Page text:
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Mole's Progressive Democrat

The Progressive Democrat Newsletter grew out of the frustration of the 2004 election. Originally intended for New York City progressives, its readership is now national. For anyone who wants to be alerted by email whenever this newsletter is updated (usually weekly), please send your email address and let me know what state you live in (so I can keep track of my readership).

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Location: Brooklyn, New York, United States

I am a research biologist in NYC. Married with two kids living in Brooklyn.

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  • Saturday, January 29, 2011

    America's Real Entitlement Society

    Let's say you do a lousy job at work. Let's say the effectiveness of
    what you are in charge of has gone down by 50% over the past year.
    Would you expect a big fat bonus?

    Well at Goldman Sachs that is exactly what goes on. The top executives
    get big fat bonuses even as the business they run tanks.

    The latest example is Goldman Sachs. From BBC News:

    Wall Street firm Goldman Sachs has reported net income of $2.39bn
    (£1.49bn) for the fourth quarter of 2010, down 52% from a year ago.

    The poor result was expected, following weak numbers from Citigroup on Tuesday.


    Now despite this poor performance the head of Goldman Sachs got millions of dollars in pay raises and bonuses (both cash and stock). From another BBC article:

    Wall Street firm Goldman Sachs Group has tripled the base salary of
    chief executive Lloyd Blankfein to $2m (£1.3m), up from $600,000.

    And company filings show he was also awarded shares currently worth
    $12.6m, a 42% hike from the the stock bonus he received for 2009.




    This is the deep problem with the American economy. The very rich
    reward themselves even for failure while forclosing houses and cutting
    benefits for the people who actually do the real work. And then the
    fat cat executives like Lloyd Blankfein seem so confused when the rest
    of us get angry at their greed and sense of entitlement. It is the
    very rich who demand bonuses even when they fail and demand tax
    breaks even when there is a deficit who are the real problem, not the
    American workers who want basic healthcare and fair pay.

    1 Comments:

    Anonymous Trent342 said...

    I agree with you to some extent, but not entirely. I know a very successful South Korean immigrant who didn't speak English and had absolutely nothing when he arrived here as a child. He created a world changing, extremely complex fiber optic switch that allowed for any type of data to be sent over existing telephone wires. His small company was bought for over a billion dollars, making him hundreds of millions of dollars. He was never after the money, he was just so passionate for engineering, and as he said "the money was a side benefit", much of which he gives away, and really doesn't spend lavishly at all. He worked hard, but was passionate about everything he did: he spent 7 years in the Navy, had to obtain scholarships for all his schooling, and spendt years mastering reliability engineering(phd). I believe that since his passion led to something that really added a great benefit to everyone in society (i.e. not having to replace every power line everywhere, a cost most likely affecting everyone's cost for access to TV, Internet, other data..) , he completely deserved the financial benefit. Where I do agree with you is when people go to wall street to simply fulfill their greed for money, with no true passion for pursuing finance other than for the financial gain. The South Korean I was referring to said something once that really holds true: he said that people that go to wall street for the money, who have no passion or goals to help better the finance world, add no "real" value to society. There are people on wall street that truly having innovating passion that does add value to society and should be rightfully rewarded, but the ones just looking to add value to their pockets should not be making more than doctors, who are paid far less for the passion to save lives, something that indisputably adds value to society. Overall I think context is important with the "value" someone brings to society. The iPod made Steve Jobs very rich, but do you think he didn't earn it? I really enjoy the product he created as a music lover myself. I guess what it comes down to is if someone is doing something just for money, or someone is doing something they have passion for, and does something that adds true "value" to society.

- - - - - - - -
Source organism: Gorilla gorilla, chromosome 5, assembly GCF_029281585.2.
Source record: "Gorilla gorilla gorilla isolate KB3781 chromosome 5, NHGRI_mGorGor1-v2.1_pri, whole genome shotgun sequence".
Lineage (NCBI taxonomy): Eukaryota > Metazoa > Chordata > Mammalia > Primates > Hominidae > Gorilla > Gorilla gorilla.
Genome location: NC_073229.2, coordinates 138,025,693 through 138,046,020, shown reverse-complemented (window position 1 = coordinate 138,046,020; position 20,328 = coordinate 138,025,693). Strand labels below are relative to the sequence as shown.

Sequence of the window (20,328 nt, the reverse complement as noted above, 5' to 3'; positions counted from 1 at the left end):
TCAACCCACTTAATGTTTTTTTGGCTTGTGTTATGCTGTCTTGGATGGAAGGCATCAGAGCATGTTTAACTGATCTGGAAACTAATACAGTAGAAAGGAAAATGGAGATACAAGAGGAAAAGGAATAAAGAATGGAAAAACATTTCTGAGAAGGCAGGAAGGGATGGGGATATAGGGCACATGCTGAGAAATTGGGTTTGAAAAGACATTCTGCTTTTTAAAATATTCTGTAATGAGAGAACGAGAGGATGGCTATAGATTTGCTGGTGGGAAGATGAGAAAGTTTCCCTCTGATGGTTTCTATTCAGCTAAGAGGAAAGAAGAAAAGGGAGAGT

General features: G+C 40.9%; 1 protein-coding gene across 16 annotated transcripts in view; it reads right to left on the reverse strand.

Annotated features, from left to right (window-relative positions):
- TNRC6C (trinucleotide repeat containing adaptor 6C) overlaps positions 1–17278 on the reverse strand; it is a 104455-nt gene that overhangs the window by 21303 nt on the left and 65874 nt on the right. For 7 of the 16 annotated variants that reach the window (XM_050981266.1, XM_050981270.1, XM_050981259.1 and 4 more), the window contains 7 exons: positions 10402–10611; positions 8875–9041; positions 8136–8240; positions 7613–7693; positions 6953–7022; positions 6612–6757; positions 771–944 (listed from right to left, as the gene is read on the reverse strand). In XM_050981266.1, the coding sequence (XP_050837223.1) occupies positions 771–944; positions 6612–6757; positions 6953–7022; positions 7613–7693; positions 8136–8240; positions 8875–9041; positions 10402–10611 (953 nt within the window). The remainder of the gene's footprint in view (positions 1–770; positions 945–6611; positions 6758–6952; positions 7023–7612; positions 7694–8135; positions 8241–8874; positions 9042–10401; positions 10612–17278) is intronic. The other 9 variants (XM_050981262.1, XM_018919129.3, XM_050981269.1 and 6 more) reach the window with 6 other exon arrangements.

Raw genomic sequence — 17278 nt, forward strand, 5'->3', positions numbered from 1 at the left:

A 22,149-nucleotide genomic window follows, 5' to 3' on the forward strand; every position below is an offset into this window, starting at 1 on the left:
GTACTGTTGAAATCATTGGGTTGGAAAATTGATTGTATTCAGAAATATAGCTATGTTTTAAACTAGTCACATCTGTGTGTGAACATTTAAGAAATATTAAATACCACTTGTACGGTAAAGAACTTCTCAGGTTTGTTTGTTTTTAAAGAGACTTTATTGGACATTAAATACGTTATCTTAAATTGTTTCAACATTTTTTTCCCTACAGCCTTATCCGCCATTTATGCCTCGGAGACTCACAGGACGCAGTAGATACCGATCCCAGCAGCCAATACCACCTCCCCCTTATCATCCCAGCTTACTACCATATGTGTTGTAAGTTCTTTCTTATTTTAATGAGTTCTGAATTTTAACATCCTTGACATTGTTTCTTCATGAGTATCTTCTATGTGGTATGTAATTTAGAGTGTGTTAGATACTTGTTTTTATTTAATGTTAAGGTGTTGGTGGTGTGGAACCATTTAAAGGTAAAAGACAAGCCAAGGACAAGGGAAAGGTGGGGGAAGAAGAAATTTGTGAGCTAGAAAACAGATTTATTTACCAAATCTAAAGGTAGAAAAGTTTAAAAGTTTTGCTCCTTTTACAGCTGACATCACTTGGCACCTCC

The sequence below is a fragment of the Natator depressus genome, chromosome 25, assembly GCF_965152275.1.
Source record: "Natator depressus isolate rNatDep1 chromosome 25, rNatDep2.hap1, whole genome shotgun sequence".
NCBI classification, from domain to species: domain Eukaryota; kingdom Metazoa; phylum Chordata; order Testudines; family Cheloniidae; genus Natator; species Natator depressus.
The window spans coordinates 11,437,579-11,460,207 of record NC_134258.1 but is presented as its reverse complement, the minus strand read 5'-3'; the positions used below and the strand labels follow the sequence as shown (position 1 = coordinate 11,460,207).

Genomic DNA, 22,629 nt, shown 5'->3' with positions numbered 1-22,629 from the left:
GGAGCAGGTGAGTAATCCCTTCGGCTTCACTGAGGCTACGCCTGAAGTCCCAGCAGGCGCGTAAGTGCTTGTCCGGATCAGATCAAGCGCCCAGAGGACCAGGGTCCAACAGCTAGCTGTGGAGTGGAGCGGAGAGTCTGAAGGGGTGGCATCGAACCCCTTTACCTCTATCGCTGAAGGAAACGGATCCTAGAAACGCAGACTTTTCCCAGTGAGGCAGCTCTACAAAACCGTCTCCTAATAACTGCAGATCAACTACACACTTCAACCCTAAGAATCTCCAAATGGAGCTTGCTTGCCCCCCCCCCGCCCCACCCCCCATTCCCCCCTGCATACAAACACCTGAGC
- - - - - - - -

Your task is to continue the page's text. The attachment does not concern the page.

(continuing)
2:52 AM  

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